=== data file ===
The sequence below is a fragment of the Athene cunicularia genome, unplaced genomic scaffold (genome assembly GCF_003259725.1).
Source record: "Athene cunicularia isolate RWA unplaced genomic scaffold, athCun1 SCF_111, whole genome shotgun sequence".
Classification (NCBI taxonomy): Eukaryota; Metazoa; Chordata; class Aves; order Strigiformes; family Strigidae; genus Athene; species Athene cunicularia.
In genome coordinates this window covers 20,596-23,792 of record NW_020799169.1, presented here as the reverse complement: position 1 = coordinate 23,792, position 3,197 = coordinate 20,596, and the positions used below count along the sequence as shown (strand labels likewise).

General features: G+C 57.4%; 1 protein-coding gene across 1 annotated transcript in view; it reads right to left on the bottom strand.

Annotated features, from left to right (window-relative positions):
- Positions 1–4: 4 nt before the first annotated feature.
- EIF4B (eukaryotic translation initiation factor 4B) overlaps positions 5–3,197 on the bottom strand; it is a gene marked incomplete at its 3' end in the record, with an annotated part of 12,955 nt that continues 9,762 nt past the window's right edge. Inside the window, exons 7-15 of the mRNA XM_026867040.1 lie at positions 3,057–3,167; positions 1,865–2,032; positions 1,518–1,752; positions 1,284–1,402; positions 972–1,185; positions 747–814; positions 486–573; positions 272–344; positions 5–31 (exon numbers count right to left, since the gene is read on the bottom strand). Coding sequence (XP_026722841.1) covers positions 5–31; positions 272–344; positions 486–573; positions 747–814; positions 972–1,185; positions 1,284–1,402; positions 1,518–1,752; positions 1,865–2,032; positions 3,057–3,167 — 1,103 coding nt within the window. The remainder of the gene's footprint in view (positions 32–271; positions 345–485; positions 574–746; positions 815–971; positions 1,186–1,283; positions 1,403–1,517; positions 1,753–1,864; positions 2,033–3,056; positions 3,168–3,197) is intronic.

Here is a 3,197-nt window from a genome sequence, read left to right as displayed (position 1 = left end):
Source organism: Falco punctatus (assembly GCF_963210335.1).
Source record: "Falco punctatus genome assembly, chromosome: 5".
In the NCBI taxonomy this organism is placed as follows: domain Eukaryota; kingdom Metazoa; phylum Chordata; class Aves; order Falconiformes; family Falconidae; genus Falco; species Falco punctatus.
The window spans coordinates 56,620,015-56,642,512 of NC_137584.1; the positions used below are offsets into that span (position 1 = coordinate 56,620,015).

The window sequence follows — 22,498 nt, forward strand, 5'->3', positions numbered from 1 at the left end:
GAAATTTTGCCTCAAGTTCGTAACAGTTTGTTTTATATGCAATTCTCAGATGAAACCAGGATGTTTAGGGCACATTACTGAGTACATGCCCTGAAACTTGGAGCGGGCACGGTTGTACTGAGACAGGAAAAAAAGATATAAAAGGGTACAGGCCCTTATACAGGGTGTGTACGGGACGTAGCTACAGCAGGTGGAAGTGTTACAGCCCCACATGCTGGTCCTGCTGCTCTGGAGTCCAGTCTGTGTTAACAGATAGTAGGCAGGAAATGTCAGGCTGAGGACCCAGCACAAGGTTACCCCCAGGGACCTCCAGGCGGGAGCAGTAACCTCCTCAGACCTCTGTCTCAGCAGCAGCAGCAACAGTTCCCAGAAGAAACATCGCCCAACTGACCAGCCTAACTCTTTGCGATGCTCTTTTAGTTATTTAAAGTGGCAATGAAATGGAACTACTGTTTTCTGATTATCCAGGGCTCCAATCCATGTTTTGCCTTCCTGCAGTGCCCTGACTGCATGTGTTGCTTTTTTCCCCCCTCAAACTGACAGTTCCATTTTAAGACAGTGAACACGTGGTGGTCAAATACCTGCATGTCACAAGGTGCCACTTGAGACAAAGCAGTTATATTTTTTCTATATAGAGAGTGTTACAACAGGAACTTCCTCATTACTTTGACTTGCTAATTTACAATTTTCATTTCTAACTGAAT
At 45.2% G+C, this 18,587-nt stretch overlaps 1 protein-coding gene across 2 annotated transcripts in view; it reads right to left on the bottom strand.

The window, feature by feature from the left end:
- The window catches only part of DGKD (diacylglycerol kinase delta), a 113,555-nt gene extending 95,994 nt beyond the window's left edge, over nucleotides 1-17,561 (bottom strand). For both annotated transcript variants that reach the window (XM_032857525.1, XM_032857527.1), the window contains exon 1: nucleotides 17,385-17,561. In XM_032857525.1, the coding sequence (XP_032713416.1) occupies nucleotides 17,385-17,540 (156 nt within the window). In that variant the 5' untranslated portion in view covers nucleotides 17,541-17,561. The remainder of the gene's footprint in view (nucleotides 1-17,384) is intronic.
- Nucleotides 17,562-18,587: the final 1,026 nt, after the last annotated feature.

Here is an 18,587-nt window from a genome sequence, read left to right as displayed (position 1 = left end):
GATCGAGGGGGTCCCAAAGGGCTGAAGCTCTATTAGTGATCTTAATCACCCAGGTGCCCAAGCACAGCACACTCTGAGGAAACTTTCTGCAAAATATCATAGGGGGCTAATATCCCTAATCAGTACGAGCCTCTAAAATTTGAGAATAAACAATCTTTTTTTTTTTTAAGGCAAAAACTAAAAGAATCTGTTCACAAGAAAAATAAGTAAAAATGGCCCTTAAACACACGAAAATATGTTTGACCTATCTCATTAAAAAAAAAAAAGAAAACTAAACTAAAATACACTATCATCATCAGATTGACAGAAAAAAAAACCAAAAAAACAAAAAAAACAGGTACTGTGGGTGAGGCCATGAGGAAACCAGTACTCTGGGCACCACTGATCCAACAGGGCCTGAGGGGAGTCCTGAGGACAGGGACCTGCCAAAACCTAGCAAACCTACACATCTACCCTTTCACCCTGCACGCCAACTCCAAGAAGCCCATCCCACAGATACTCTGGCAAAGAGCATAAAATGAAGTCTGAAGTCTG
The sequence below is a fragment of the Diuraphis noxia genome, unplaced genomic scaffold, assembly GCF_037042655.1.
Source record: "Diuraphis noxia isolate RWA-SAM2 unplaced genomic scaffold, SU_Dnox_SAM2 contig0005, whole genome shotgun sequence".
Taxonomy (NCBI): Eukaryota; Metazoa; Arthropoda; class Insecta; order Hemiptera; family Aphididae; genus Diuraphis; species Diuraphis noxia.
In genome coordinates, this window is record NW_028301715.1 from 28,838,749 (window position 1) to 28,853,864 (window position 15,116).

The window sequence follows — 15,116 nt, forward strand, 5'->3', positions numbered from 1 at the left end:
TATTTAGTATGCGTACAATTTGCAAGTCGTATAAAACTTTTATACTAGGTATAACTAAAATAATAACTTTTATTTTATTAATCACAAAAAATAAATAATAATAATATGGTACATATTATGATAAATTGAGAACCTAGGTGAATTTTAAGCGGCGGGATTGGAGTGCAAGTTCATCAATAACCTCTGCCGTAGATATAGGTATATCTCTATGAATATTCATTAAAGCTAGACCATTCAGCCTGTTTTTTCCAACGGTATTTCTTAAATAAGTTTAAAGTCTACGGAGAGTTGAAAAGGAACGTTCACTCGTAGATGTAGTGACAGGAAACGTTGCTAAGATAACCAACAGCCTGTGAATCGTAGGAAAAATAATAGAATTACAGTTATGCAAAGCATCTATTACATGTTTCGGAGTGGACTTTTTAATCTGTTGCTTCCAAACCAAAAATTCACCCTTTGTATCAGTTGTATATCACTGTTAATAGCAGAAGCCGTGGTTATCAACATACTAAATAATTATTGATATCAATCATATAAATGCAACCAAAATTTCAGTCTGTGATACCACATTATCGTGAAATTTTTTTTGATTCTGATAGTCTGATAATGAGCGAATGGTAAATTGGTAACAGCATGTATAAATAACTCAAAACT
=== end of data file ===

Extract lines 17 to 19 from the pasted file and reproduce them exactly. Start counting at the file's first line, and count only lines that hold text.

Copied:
The window, feature by feature from the left end:
- The window catches only part of DGKD (diacylglycerol kinase delta), a 113,555-nt gene extending 95,994 nt beyond the window's left edge, over nucleotides 1-17,561 (bottom strand). For both annotated transcript variants that reach the window (XM_032857525.1, XM_032857527.1), the window contains exon 1: nucleotides 17,385-17,561. In XM_032857525.1, the coding sequence (XP_032713416.1) occupies nucleotides 17,385-17,540 (156 nt within the window). In that variant the 5' untranslated portion in view covers nucleotides 17,541-17,561. The remainder of the gene's footprint in view (nucleotides 1-17,384) is intronic.
- Nucleotides 17,562-18,587: the final 1,026 nt, after the last annotated feature.